Type Book
Date 1987-04
Pages 290
Series Contributions to the Study of Science Fiction and Fantasy (25)
Tags science fiction, nonfiction

Foundations of Science Fiction: A Study in Imagination and Evolution

Pierce traces the development of themes and story structure in sf from utopian proto-sf, through so-called 'gothic sf' like Frankenstein; Or, The Modern Prometheus, concerned with sin and punishment, on to space opera and future history. Though anglo-centric, it includes some information about French, German, and Russian sf.

In the early pages, when treating utopian fiction, Pierce did not give enough detail, and at the end, the multiple pages devoted to e.g. Asimov's Foundation series or Niven's Known Space series were excessive. The middle of the book was a happy medium.

The book is probably best viewed as an annotated bibliography of certain themes; its analysis, of necessity for a book with such a broad scope, is too shallow to make it of much use outside that.

Name Role
Frederik Pohl Foreword
Greenwood Press, Inc. Publisher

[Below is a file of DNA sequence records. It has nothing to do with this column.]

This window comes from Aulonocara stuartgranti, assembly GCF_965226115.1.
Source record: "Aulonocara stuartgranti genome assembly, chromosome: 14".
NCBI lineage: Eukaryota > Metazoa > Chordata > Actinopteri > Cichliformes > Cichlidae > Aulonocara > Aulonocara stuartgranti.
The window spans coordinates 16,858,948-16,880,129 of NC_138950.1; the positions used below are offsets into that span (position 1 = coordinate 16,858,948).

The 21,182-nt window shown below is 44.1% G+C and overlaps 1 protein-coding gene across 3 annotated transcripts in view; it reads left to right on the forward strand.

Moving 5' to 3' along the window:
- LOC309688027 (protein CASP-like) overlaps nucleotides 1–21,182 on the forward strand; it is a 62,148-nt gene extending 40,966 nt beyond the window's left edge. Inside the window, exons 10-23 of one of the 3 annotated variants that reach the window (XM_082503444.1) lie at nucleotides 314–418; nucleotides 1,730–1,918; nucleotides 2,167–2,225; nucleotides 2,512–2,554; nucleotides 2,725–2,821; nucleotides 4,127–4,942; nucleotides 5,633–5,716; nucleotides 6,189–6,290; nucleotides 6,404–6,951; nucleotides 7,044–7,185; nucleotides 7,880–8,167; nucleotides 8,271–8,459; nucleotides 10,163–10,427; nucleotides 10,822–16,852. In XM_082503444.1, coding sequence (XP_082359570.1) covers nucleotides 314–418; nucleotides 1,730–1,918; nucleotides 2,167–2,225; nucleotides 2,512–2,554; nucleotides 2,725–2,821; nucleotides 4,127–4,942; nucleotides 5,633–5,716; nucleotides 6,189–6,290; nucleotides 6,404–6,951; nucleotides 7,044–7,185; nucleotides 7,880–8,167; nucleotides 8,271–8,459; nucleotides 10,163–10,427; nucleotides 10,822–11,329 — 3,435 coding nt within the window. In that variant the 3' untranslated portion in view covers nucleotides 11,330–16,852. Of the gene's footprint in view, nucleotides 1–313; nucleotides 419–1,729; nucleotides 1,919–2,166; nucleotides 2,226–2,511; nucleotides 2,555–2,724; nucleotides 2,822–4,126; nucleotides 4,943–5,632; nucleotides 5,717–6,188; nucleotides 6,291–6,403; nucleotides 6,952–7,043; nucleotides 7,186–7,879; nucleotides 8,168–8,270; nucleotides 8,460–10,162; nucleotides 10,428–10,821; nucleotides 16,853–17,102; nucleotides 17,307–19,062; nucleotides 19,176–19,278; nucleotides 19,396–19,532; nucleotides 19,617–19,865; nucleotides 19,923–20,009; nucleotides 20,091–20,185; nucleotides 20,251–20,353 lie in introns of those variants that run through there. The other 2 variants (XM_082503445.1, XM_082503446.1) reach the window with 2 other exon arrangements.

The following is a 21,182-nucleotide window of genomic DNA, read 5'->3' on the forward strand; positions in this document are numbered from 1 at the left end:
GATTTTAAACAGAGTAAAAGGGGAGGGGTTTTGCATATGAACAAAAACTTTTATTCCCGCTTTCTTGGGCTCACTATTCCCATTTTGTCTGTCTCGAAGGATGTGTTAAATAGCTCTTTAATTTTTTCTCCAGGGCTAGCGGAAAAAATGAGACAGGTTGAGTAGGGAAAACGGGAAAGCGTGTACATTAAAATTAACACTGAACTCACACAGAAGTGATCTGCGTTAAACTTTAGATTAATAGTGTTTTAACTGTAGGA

John J. Pierce Author


Foreword by Frederik Pohl ix
Preface xiii
Part One: In the Beginning
    1: Before the Dawn 3
    2: Embryonic Science Fiction 15
Part Two: The Creation of a Genre
    3: Verne and the Verneans 33
    4: Eminent (?) Victorians 51
    5: In Search of a World View 67
    6: The Prophet Wells 85
Part Three: The Universe of Science Fiction
    7: Created Worlds 109
    8: Created Universes 129
Part Four: The Shape of Things to Come
    9: Utopias of Two Cultures 155
    10: Pavements on the Road to Hell 167
    11: The Day After Tomorrow 179
    12: Enemies of the System 191
    13: The History of the Future 203
Notes 225
Bibliography 239
Index 275